While in the check-out line at Target recently, I observed an interesting exchange that shows just how deep the impact from Target’s massive data breach has been. While rummaging for bills in her wallet, the woman in front of me in line asked the cashier whether anyone still used their credit card at Target anymore. The cashier could only shrug, but the fact that two ordinary people were discussing the impact of a data breach was remarkable, and Target’s recent sales numbers show that people aren’t only nervous about using credit cards at Target, they are avoiding the retailer altogether. Only 33 percent of US households shopped at Target in January of 2014, a 22 percent decline from 2013, and Target’s lowest level of shopper penetration in the last three years.
This is bleak news for a company that has already generated an enormous amount of negative publicity that has led to a U.S Senate hearing, a restructuring of Target’s corporate leadership, and even a change in Target’s employee dress code.
“The days of a company skating through a data breach without any long-term damage are over.”
Those who have been in the security industry for a while know that this is certainly a change from what we’re used to seeing. Back in 2007 when retailer TJ Maxx suffered a breach almost as large as Target’s, it solicited a collective yawn from the general public. TJ Maxx saw its stock price suffer a temporary drop after the breach, but quickly recovered, and has performed extremely well in the years since the breach. This kind of pattern has been common, and caused many of us in security to question whether what we were doing was having any kind of impact. If suffering a breach didn’t affect an organization’s bottom line or reputation, was there any value in preventing them?
This attitude at times has made it difficult for CISOs to gain funding for security initiatives, as the impact from breaches was difficult to quantify for cost-conscious boards and executives.
Target’s sluggish sales numbers demonstrate that the days of a company skating through a data breach without any long-term damage are over. Target has a long road ahead of it in terms of restoring its brand and reputation, but Target is not an outlier in the retail industry. Consumers worried about protecting their identities and credit card information are misplacing their concerns if they confine them to Target specifically. The sheer number of retail sector data breaches – Neiman Marcus and Michael’s are two other recent victims – show that the problem is systemic. The retail and credit card industries both need to reexamine their security protocols.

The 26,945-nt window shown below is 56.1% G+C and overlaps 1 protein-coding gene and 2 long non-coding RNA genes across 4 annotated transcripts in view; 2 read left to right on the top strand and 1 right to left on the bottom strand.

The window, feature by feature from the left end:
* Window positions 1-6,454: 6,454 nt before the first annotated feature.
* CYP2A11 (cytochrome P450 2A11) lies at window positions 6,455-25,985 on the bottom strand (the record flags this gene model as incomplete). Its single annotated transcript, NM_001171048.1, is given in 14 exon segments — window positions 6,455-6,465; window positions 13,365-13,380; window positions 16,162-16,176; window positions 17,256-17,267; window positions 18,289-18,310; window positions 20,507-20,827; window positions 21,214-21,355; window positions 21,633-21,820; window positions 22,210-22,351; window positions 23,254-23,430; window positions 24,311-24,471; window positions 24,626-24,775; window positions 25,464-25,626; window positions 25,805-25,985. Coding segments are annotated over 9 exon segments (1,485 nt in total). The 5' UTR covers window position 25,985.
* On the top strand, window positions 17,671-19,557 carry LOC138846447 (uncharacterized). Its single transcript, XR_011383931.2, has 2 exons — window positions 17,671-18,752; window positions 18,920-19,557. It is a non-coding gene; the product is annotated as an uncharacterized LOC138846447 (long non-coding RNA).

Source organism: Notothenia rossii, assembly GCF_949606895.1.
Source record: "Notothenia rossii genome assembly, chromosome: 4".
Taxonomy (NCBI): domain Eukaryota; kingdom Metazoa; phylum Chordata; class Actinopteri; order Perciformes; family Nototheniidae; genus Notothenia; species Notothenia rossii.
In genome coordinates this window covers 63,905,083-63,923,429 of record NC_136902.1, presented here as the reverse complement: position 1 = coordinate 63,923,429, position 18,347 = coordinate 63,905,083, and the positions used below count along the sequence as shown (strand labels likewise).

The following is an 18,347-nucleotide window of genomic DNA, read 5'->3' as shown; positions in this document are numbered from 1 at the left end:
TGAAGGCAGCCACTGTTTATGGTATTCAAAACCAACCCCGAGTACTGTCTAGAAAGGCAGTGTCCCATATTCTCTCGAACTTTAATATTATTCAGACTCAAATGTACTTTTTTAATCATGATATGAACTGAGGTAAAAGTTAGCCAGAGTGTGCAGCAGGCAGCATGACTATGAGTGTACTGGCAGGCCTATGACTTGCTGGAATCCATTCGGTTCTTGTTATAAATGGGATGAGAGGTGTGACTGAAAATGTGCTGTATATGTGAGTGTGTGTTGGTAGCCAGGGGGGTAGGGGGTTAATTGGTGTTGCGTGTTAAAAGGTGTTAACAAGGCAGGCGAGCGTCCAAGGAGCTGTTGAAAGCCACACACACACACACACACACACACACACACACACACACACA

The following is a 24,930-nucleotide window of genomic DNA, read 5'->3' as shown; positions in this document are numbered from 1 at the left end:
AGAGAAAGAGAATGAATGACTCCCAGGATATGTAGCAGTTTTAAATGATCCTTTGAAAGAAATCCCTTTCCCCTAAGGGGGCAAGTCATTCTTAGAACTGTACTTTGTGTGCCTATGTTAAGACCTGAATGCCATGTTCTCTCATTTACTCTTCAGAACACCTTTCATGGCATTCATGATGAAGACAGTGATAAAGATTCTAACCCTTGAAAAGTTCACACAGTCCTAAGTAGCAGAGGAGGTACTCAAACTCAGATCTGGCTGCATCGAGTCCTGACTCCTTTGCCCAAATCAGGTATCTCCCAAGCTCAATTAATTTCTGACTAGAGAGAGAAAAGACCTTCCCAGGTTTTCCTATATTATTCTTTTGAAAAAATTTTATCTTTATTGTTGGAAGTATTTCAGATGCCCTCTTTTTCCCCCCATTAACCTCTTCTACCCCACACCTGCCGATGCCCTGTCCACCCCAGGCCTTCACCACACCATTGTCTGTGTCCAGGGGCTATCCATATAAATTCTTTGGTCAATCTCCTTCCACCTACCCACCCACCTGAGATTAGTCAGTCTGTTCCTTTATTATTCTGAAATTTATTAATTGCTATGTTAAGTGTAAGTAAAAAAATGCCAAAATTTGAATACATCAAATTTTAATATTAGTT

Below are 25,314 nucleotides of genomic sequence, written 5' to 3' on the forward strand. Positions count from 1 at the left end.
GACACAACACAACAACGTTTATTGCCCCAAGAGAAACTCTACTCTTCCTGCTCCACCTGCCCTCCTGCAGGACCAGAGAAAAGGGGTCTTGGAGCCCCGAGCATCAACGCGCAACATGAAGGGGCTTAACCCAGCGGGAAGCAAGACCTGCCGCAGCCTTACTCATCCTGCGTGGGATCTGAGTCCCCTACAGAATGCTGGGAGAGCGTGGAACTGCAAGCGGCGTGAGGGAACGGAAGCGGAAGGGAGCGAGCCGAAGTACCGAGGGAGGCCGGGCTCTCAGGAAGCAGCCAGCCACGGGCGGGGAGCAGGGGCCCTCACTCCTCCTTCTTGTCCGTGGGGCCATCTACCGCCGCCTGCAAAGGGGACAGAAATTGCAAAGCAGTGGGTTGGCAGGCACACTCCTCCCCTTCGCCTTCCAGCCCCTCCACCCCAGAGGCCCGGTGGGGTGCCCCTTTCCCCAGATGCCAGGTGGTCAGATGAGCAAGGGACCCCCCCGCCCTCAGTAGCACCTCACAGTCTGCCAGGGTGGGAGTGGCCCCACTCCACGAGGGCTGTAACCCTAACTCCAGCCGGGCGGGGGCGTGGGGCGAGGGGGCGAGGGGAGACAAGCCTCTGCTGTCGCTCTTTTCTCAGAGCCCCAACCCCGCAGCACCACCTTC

“PCI – the compliance standard for retailers processing credit card data – is clearly not preventing POS systems from being hacked.”
PCI – the compliance standard for retailers processing credit card data– is clearly not preventing POS systems from being hacked. One thing PCI does is provide retailers with a false sense of security. Target and Neiman Marcus were both certified as PCI-compliant. As an industry, it’s time for retailers to recognize that PCI compliance may be a requirement, but it won’t shield your business from being breached and suffering the now tangible negative consequences. Consumers aren’t showing any sympathy for Target suffering the breach despite being PCI-compliant.
While retailers can’t avoid PCI, they can decide to make compliance with it their security floor and not the ceiling. Retailers may be in the spotlight right now, but this applies to organizations in all industries. Organizations should follow Aaron’s advice to achieve compliance in as simple a way as possible, and focus resources on identifying and addressing the most relevant threats.
It’s unfortunate that this breach is having such a negative economic impact on Target’s business and customers, but if anything positive comes out of this, it should be a wakeup call that security breaches can and do have significant business consequences. Striving for regulatory compliance only gets you a checkbox.
UPDATE: The fallout continues, as PCI auditor Trustwave has been sued by two banks claiming damages from the Target breach. While we’ll refrain from comment on the lawsuit, this episode is further evidence that equating compliance with security will lead to problems down the road for both enterprises and their customers.